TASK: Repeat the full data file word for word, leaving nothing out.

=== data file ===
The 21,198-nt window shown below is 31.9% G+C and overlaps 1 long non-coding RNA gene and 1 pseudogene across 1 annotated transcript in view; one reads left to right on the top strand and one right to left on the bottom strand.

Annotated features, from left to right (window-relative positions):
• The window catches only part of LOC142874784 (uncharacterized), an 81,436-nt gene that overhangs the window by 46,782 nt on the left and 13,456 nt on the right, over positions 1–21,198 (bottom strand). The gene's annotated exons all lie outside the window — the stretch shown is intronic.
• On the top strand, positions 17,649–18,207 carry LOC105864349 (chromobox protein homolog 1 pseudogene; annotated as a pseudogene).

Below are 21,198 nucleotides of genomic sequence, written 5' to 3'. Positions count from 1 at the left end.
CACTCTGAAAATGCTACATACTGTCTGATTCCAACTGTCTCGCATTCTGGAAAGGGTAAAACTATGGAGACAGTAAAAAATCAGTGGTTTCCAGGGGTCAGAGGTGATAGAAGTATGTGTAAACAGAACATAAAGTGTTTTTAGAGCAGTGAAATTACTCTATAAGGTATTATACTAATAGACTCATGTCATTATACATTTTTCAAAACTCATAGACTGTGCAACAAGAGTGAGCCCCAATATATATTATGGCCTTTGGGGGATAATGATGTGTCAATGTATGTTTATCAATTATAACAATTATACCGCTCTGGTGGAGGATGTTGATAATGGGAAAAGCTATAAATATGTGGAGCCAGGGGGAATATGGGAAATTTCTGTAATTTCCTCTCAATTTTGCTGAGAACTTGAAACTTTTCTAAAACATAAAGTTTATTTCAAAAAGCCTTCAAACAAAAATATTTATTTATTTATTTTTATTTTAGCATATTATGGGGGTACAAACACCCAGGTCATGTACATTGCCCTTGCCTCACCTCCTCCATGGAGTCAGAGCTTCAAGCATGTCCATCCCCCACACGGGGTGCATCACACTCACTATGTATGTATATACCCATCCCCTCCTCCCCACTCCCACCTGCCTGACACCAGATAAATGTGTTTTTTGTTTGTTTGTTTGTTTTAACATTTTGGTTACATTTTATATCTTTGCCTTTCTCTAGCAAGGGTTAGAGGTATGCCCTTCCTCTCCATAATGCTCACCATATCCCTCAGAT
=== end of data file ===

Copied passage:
The 21,198-nt window shown below is 31.9% G+C and overlaps 1 long non-coding RNA gene and 1 pseudogene across 1 annotated transcript in view; one reads left to right on the top strand and one right to left on the bottom strand.

Annotated features, from left to right (window-relative positions):
• The window catches only part of LOC142874784 (uncharacterized), an 81,436-nt gene that overhangs the window by 46,782 nt on the left and 13,456 nt on the right, over positions 1–21,198 (bottom strand). The gene's annotated exons all lie outside the window — the stretch shown is intronic.
• On the top strand, positions 17,649–18,207 carry LOC105864349 (chromobox protein homolog 1 pseudogene; annotated as a pseudogene).

Below are 21,198 nucleotides of genomic sequence, written 5' to 3'. Positions count from 1 at the left end.
CACTCTGAAAATGCTACATACTGTCTGATTCCAACTGTCTCGCATTCTGGAAAGGGTAAAACTATGGAGACAGTAAAAAATCAGTGGTTTCCAGGGGTCAGAGGTGATAGAAGTATGTGTAAACAGAACATAAAGTGTTTTTAGAGCAGTGAAATTACTCTATAAGGTATTATACTAATAGACTCATGTCATTATACATTTTTCAAAACTCATAGACTGTGCAACAAGAGTGAGCCCCAATATATATTATGGCCTTTGGGGGATAATGATGTGTCAATGTATGTTTATCAATTATAACAATTATACCGCTCTGGTGGAGGATGTTGATAATGGGAAAAGCTATAAATATGTGGAGCCAGGGGGAATATGGGAAATTTCTGTAATTTCCTCTCAATTTTGCTGAGAACTTGAAACTTTTCTAAAACATAAAGTTTATTTCAAAAAGCCTTCAAACAAAAATATTTATTTATTTATTTTTATTTTAGCATATTATGGGGGTACAAACACCCAGGTCATGTACATTGCCCTTGCCTCACCTCCTCCATGGAGTCAGAGCTTCAAGCATGTCCATCCCCCACACGGGGTGCATCACACTCACTATGTATGTATATACCCATCCCCTCCTCCCCACTCCCACCTGCCTGACACCAGATAAATGTGTTTTTTGTTTGTTTGTTTGTTTTAACATTTTGGTTACATTTTATATCTTTGCCTTTCTCTAGCAAGGGTTAGAGGTATGCCCTTCCTCTCCATAATGCTCACCATATCCCTCAGAT